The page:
nisping - send ping to NIS+ servers
/usr/lib/nis/nisping [ -uf ] [ -H hostname ]
[ -r | directory ]
/usr/lib/nis/nisping -C [ -a ] [ -H hostname ] [ directory ]
In the first SYNOPSIS line, the nisping command sends a ping to all
replicas of a NIS+ directory. Once a replica receives a ping, it will
check with the master server for the directory to get updates. Prior
to pinging the replicas, this command attempts to determine the last
update "seen" by a replica and the last update logged by the master.
If these two timestamps are the same, the ping is not sent. The -f
(force) option will override this feature.
Under normal circumstances, NIS+ replica servers get the new
information from the master NIS+ server within a short time.
Therefore, there should not be any need to use nisping.
In the second SYNOPSIS line, the nisping -C command sends a checkpoint
request to the servers. If no directory is specified, the home
domain, as returned by nisdefaults(1), is checkpointed. If all
directories, served by a given server, have to be checkpointed, then
use the -a option.
On receiving a checkpoint request, the servers would commit all the
updates for the given directory from the table log files to the
database files. This command, if sent to the master server, will also
send updates to the replicas if they are out of date. This option is
needed because the database log files for NIS+ are not automatically
checkpointed. nisping should be used at frequent intervals (such as
once a day) to checkpoint the NIS+ database log files. This command
can be added to the crontab(1) file. If the database log files are not
checkpointed, their sizes will continue to grow.
-a Checkpoint all directories on the server.
-C Send a request to checkpoint, rather than a ping, to
each server. The servers schedule to commit all the
transactions to stable storage.
-H hostname Only the host hostname is sent the ping, checked for an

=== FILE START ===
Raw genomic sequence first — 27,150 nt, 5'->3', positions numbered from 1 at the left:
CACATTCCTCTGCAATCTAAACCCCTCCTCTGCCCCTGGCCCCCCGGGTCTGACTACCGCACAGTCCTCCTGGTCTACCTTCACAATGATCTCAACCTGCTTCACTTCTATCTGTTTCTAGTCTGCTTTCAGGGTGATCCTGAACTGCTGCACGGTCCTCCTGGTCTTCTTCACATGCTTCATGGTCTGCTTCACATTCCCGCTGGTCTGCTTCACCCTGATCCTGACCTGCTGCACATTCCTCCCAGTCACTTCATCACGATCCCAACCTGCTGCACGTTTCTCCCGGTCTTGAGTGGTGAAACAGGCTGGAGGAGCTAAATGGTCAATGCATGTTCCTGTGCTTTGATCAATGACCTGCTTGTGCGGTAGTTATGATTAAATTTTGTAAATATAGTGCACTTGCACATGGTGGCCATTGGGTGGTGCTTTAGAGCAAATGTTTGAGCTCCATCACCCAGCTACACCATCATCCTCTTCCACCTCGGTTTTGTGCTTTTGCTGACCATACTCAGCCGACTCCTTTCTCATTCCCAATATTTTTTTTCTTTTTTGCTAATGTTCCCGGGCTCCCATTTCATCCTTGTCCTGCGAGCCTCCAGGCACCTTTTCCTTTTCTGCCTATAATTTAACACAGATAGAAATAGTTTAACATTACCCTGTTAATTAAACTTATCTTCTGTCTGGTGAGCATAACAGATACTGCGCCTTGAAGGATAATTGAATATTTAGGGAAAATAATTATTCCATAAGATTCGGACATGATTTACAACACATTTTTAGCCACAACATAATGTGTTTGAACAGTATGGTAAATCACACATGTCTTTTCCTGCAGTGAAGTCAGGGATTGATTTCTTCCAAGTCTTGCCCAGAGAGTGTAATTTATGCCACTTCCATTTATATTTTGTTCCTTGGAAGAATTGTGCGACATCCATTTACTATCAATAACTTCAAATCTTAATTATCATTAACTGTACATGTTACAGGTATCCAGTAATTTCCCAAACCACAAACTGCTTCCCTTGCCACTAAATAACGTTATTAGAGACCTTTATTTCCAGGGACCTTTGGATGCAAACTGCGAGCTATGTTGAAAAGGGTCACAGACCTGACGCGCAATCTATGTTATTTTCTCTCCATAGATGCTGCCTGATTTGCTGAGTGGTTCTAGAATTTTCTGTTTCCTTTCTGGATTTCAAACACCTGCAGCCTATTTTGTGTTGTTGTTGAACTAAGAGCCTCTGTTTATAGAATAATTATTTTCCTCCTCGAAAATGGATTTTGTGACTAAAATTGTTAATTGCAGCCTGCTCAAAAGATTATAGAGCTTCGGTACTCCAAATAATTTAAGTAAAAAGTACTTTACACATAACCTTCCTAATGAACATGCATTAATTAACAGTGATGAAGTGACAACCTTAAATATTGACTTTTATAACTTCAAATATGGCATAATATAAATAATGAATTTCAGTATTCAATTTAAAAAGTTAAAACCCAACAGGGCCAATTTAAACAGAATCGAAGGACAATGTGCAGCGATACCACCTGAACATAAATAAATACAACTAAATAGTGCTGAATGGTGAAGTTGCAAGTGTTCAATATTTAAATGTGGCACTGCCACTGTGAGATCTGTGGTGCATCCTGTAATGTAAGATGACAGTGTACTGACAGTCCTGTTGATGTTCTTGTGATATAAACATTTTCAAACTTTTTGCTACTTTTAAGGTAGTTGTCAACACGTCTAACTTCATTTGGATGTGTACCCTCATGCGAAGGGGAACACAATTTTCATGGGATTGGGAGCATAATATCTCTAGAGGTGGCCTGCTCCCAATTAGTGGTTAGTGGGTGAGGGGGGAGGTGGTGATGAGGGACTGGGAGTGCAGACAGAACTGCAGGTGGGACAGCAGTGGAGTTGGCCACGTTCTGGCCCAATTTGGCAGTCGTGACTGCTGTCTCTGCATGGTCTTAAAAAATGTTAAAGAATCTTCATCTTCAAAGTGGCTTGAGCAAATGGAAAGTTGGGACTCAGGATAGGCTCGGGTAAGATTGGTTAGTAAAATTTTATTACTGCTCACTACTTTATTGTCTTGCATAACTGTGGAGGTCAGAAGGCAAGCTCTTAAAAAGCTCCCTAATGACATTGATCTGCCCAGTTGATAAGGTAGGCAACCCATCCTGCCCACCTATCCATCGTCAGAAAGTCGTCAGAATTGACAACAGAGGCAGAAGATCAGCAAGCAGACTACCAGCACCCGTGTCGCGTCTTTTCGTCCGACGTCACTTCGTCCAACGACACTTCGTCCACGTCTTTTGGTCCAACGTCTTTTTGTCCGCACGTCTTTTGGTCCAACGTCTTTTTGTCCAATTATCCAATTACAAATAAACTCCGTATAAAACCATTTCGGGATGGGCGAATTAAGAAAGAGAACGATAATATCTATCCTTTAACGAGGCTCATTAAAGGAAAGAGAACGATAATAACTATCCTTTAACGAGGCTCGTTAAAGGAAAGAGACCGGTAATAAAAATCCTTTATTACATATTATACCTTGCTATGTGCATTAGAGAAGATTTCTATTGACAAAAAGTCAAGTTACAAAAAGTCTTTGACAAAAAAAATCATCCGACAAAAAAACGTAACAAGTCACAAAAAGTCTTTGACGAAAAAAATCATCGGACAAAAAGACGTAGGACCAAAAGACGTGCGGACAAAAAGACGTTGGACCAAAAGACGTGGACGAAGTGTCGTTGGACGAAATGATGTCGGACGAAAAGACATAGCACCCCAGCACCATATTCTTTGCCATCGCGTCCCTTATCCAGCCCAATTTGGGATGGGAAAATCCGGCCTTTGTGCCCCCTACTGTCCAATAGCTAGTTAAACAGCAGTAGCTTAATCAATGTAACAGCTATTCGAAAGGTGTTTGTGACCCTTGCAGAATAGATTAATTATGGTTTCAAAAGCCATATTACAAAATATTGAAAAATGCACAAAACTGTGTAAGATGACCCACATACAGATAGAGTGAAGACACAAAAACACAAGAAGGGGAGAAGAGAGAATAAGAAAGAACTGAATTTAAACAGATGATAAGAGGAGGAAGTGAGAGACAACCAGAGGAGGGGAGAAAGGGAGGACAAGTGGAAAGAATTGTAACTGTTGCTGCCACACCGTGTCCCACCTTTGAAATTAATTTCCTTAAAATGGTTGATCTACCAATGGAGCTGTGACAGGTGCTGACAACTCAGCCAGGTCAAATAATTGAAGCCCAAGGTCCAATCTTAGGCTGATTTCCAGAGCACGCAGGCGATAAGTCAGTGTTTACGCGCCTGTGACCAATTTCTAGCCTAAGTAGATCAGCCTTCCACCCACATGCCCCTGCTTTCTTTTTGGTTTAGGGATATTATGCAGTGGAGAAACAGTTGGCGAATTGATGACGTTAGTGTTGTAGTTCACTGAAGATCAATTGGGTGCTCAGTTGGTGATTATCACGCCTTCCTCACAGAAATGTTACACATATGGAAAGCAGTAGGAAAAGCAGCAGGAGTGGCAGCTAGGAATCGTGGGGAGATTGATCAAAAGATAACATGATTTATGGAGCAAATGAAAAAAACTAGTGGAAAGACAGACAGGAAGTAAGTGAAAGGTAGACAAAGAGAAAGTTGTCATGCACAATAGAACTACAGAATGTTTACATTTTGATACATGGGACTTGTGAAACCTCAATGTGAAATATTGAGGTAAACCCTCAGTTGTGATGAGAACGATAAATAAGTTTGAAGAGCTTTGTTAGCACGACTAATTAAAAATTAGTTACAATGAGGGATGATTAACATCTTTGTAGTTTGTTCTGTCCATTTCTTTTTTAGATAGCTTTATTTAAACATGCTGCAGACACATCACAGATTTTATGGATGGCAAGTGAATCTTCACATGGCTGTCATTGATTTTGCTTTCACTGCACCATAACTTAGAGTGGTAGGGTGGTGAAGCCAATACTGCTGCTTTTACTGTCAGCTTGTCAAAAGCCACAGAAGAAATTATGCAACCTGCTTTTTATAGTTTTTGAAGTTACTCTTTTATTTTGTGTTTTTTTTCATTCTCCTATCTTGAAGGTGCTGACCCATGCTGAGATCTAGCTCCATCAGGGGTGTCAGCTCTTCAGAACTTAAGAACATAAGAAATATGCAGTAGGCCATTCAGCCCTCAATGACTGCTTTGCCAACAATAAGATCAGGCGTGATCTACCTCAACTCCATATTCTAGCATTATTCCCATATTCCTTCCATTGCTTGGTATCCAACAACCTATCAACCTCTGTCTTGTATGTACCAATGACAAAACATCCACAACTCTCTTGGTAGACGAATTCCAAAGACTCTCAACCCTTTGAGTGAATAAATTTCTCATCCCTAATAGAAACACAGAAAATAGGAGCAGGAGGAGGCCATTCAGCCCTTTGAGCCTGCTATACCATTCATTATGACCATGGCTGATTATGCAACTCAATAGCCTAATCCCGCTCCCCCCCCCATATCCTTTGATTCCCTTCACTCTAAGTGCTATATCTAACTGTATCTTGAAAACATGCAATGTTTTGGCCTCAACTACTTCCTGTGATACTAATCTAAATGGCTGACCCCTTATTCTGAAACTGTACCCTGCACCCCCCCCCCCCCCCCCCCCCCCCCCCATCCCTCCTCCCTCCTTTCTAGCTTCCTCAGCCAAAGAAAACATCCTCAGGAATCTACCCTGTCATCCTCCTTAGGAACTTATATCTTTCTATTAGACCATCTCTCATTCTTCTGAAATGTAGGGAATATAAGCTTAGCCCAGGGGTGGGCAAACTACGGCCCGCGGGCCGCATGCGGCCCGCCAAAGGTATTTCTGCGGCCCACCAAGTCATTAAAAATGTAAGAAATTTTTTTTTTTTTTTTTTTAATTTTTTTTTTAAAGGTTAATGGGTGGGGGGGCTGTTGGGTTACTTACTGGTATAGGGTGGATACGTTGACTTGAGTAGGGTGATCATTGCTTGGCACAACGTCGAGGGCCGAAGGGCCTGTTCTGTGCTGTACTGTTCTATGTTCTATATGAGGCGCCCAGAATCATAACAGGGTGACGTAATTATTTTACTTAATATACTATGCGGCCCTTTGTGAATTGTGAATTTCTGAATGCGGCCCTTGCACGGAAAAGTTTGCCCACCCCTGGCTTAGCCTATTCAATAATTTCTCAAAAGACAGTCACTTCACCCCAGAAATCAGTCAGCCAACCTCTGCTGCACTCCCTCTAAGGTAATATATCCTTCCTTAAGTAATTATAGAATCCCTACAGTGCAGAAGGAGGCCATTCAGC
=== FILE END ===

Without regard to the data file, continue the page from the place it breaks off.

update time, or checkpointed.
-f Force a ping, even though the timestamps indicate there
is no reason to do so. This option is useful for
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-r This option can be used to update or get status about
the root object from the root servers, especially when
new root replicas are added or deleted from the list.
If used without -u option, -r will send a ping request
to the servers serving the root domain. When the
replicas receive a ping, they will update their root
object if needed.
The -r option can be used with all other options except
with the -C option; the root object need not be
-u Display the time of the last update; no servers are
sent a ping.
-1 No servers were contacted, or the server specified by
the -H switch could not be contacted.
1 Some, but not all, servers were successfully contacted.
This example pings all replicas of the default domain:
Note that this example will not ping the the org_dir and group_dir
subdirectories within this domain.
This example pings the server example which is a replica of the
nisping -H example org_dir.foo.com.
This example checkpoints all servers of the org_dir.bar.com.
nisping -C org_dir.bar.com.
NIS_PATH If this variable is set, and the NIS+ directory name is
not fully qualified, each directory specified will be
searched until the directory is found.
nisping was developed by Sun Microsystems, Inc.
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crontab(1), nisdefaults(1), nislog(1M), nisfiles(4).
If the server specified by the -H option does not serve the directory,
then no ping is sent.
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